Sources (click to read): Utne Alt Wire, NPR, PBS News Hour, USAToday
As I prepare to head back for my final session of the Kaiser Permanente Executive Leadership Program at the Harvard School of Business (@HBSExecEd), I am paying extra attention to examples of great leadership. Especially those of leaders who have the highest impact with the most minimal resources – that’s special to me (and many other humans).
Regina Holliday (@ReginaHolliday) is featured in USAToday (@USAToday) in this piece: Patient advocate fights for access to digital records through her art
Ruby Corado (@CasaRubyDC) is featured on the PBS NewsHour: LGBT youth home welcomes population accustomed to insecurity, Video at Giving transgender youth a safe haven from the streets
As well as on NPR: Casa Ruby Is A ‘Chosen Family’ For Trans People Who Need A Home : NPR
First of all, wow. They both are achieving national recognition for their work, in the same week.
I’ve known regina for 6 years, Ruby for 2, and from watching them lead, I think this has been inevitable.
There are so many similarities in their leadership. Their impact is far far greater than a person in society is supposed to have, much less a person in society representing a vulnerable population (in Regina’s case, patients in health care, in Ruby’s case, the LGBTQ community).
Regina’s leadership was shaped by the hospice (and hospital) experience of her husband Fred, where there was little love for coordination of care or provision of information to patients and families.
Ruby’s leadership was also shaped by work in a hospice, where as she says, “all they had to give was love.” Ruby worked at the Gift of Peace charitable residence, in Washington, DC operated by the Missionaries of Charity, founded by Mother Teresa. Gift of Peace was protested against by its neighbors because they believed at the time that HIV could be spread through the air. (See: Photo Friday: Our generation is changing everything for people who are LGB and Transgender | Ted Eytan, MD for more of the story)
Ruby told us before she opened the LGBT Youth and Adult houses in Washington, DC that she was going to be successful because “I get stuff done.” And she did. Prior to her work, LGBTQ youth who were not accepted by their families/society had to be homeless in Washington, DC, as they were either rejected by or harassed in shelters.
Regina told us that she will not stop until every patient has the ability to see their own health information, and she’s not going to, 330 walking jackets later.
I have noticed that they are both on a mission, but in a way that is inclusive of everyone. They can engage in a conversation of one or a room of 1,000. They can command the attention of a community, and as we’ve seen this week, a nation. You can’t say no to either of them (or at least you shouldn’t), and at the same time, they are inclusive, kind, and open. When they write about their victories, they generate excitement, about their frustrations, they generate sympathy. How do they do it? It’s really worth listening to their stories and learning more – see for yourself.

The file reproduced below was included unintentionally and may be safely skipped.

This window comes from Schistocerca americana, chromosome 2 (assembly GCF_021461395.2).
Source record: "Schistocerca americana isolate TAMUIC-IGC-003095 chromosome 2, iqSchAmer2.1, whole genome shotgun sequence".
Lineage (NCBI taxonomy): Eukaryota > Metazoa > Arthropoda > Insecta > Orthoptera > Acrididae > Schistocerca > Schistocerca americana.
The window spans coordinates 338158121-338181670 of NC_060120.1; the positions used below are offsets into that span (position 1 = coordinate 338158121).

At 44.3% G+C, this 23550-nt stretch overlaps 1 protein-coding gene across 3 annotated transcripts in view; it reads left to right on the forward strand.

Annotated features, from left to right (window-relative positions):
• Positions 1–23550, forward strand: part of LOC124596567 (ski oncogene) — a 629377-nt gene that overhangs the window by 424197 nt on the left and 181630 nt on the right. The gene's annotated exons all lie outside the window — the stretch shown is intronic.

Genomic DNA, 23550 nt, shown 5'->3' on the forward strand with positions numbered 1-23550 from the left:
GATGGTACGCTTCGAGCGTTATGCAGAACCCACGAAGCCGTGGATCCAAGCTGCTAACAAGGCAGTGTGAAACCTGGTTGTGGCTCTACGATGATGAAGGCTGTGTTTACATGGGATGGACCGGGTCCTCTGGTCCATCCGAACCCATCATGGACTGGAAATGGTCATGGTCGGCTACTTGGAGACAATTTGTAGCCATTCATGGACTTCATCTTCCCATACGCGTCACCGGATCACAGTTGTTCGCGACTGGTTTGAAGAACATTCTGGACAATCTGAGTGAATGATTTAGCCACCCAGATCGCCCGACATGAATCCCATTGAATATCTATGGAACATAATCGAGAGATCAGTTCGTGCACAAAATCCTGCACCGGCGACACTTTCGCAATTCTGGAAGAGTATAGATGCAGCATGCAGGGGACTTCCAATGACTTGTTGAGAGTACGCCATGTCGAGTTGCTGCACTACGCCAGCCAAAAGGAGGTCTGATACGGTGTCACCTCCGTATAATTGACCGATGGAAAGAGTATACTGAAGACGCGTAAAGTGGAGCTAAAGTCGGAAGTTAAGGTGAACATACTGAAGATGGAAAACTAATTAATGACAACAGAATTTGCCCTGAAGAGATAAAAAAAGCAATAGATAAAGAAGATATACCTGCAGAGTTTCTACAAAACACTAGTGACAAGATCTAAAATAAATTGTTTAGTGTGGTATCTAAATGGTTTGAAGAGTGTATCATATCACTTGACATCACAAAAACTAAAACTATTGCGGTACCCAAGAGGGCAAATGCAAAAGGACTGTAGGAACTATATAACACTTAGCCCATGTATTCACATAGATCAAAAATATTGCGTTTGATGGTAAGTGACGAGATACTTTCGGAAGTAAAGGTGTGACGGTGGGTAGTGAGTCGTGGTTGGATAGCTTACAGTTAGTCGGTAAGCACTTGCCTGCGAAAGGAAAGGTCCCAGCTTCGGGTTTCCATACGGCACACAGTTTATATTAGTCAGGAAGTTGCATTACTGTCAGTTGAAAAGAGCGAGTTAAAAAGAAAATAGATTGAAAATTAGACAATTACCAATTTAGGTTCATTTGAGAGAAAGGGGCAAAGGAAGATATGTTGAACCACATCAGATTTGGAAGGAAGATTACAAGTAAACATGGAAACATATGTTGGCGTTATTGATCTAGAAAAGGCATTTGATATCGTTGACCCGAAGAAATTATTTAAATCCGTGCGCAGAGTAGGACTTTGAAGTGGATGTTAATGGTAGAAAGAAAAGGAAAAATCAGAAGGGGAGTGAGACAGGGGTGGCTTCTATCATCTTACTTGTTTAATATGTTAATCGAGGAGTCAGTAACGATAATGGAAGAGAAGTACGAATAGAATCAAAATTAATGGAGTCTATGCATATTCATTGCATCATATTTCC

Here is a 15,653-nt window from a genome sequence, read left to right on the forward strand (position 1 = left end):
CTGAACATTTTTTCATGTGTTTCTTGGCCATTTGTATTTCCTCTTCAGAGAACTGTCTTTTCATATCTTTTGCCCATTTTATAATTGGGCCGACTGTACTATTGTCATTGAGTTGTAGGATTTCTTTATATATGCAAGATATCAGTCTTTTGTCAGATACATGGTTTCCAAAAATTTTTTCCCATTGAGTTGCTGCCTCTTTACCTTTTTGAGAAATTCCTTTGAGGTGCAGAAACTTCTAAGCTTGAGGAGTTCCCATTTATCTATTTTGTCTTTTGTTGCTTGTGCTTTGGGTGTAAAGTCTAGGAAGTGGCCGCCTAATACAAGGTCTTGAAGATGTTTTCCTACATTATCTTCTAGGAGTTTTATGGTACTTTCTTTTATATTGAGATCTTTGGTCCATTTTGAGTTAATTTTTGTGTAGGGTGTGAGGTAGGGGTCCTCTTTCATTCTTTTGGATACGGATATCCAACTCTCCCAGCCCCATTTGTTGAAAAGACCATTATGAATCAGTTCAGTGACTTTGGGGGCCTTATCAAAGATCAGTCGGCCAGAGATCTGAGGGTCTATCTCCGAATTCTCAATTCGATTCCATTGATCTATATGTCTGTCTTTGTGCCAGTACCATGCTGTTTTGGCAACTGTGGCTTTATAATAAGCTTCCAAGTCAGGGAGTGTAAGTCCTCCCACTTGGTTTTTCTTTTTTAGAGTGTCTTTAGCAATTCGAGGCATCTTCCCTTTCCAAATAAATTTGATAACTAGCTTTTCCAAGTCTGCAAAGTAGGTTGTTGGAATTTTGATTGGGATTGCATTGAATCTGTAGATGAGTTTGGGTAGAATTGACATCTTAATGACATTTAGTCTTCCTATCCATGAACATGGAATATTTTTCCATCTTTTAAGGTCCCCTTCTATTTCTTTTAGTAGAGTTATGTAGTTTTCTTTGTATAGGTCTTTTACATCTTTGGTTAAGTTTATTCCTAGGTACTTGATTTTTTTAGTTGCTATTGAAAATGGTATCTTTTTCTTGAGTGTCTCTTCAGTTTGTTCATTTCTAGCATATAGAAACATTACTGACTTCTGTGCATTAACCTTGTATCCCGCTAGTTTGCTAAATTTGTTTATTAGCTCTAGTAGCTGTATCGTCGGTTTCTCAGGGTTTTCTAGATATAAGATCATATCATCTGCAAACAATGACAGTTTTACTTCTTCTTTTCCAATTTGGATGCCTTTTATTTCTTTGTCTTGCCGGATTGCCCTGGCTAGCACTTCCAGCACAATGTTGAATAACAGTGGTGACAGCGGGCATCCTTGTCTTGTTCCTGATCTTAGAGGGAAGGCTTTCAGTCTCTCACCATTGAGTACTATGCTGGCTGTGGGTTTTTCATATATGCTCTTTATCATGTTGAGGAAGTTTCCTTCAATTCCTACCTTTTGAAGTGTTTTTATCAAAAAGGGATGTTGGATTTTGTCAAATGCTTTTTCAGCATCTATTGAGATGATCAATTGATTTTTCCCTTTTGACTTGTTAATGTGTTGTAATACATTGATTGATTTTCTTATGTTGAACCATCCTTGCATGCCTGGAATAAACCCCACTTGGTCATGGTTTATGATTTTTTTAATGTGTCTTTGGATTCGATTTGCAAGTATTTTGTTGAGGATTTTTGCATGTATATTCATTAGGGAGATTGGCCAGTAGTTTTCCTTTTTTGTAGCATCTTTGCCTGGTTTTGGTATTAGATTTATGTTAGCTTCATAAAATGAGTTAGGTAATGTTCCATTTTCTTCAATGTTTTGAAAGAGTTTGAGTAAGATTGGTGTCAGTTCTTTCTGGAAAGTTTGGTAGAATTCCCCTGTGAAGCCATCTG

Oh, and they both happen to be women.
There may be something to this kind of leadership that draws so many people to it. I was able to watch Ruby receive a community-wide honor for her work at the Thurgood Marshall Center in Washington, DC last week. I’ll post on that separately, but that’s a place where leaders also walked out onto a street and into a community that didn’t accept them, and look what they accomplished.
There’s one thing I don’t agree with in the NPR story about Ruby which is this opening statement, and the USA Today opener about Regina also makes me scratch my head a little:
This story is part of an occasional series about individuals who don’t have much money or power but do have a big impact on their communities. (NPR)
Despite her grief and background, Holliday has emerged as a colorful patient advocate with a command of electronic health record rules to rival any button-downed lobbyist. (USAToday)
I think Ruby and Regina have immense power beyond financial resources and colorfulness, and of the kind that society wants leaders to have and express. Like I said, much to learn.
I came to Washington, DC hoping to learn from the most transformational leaders of our time, in the most diverse places, where people believe everything is possible, because it is. As Ruby says, dreams do come true 🙂 .